People Seeking the REAL God

Some of these people call themselves atheists, unable to believe in the cold, distant, disapproving God that so many people are satisfied to say that they serve. Their anger masks the disappointment they’ve encountered in not finding the God that they — and all of us, really — are looking for:

There is everything right in wanting the right thing, not the substitute: a real relationship with someone who loves us. Madonna and Toddler, original oil painting by Steve Henderson.


We need a God who cares about us the way a true, decent father cares about his children — one who loves us unconditionally, who picks us up and cradles us when we fall, who patiently guides us to be better, kinder, compassionate people — the kind who mirror the parent we run to for protection and love.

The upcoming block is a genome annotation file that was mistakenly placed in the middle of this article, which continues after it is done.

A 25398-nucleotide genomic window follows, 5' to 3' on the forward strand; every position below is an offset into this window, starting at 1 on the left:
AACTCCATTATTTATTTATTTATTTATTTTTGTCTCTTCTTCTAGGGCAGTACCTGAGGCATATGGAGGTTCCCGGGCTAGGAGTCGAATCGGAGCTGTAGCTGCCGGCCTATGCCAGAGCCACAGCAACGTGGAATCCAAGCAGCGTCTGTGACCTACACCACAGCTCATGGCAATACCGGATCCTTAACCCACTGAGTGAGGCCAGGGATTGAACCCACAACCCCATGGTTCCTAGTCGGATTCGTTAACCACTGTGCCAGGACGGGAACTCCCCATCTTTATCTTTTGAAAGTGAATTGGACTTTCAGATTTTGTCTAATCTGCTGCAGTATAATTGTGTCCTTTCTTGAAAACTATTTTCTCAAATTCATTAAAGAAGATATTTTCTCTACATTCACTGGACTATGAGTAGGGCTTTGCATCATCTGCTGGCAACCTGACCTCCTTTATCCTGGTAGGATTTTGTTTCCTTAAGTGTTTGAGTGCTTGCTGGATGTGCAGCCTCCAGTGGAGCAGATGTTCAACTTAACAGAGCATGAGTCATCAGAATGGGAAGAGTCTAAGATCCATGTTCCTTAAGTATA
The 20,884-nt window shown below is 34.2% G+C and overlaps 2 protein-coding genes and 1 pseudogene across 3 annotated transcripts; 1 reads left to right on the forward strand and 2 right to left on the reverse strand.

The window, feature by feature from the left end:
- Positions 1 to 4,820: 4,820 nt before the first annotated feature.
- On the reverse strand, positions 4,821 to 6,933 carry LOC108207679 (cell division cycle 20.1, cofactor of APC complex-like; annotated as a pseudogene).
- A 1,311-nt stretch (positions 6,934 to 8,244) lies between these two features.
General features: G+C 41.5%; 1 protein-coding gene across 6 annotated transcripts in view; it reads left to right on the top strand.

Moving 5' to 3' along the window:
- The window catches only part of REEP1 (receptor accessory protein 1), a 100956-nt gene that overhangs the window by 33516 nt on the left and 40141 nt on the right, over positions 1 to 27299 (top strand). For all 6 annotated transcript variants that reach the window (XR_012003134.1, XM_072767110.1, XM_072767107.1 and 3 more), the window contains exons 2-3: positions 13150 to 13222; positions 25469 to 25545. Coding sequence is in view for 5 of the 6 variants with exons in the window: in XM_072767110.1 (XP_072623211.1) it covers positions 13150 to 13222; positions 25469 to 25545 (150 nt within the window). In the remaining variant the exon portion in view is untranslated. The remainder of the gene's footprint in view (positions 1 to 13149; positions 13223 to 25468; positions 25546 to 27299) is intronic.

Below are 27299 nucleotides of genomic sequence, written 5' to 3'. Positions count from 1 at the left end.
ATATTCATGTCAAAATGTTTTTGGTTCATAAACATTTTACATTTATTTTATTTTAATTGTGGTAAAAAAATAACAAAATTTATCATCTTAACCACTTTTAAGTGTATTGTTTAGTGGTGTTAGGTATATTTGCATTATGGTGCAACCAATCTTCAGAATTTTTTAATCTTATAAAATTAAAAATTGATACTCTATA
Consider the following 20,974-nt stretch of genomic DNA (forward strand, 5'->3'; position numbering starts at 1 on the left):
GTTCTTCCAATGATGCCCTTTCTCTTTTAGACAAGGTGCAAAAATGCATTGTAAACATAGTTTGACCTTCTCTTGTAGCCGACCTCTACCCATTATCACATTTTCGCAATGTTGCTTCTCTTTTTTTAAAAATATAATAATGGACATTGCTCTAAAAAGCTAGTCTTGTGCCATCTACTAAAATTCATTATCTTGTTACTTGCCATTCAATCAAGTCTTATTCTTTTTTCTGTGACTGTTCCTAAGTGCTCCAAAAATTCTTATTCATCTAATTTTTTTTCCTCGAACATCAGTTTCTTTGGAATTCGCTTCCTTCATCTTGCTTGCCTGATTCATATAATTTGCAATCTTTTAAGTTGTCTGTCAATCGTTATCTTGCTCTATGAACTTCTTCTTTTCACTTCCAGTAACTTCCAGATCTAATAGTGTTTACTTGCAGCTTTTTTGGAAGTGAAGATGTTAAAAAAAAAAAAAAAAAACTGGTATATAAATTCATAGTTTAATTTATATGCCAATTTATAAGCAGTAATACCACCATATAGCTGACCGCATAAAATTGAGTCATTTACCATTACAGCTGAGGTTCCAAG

That’s the only God worth looking for, serving, loving, and submitting ourselves to — and while this is the way God really is, the way He is presented in the marketplace today isn’t particularly appealing. That we cannot bare our raw emotions in front of Him without being scourged by onlookers is evidence enough that our conventional, established, weekly interpretation of God isn’t the real thing.


The Opposite of Love Is Hate, Not Apathy

Anyone who has been jilted in a close personal relationship knows that the standard human reaction by the jilted person isn’t apathy — it’s hate — because someone whom you cared about very very much hurt you. If you hadn’t loved them so much, desired a relationship with them so fervently, then you wouldn’t react with so much emotion and angst.

So it is with many — but not all (isn’t there always a caveat?) — people who say that they hate God. It’s not that they don’t have a heart for Him, but that, at some point, they gave that heart to Him, and they felt that it was returned, torn apart, and tossed into a box. They were looking for love, and they found indifference.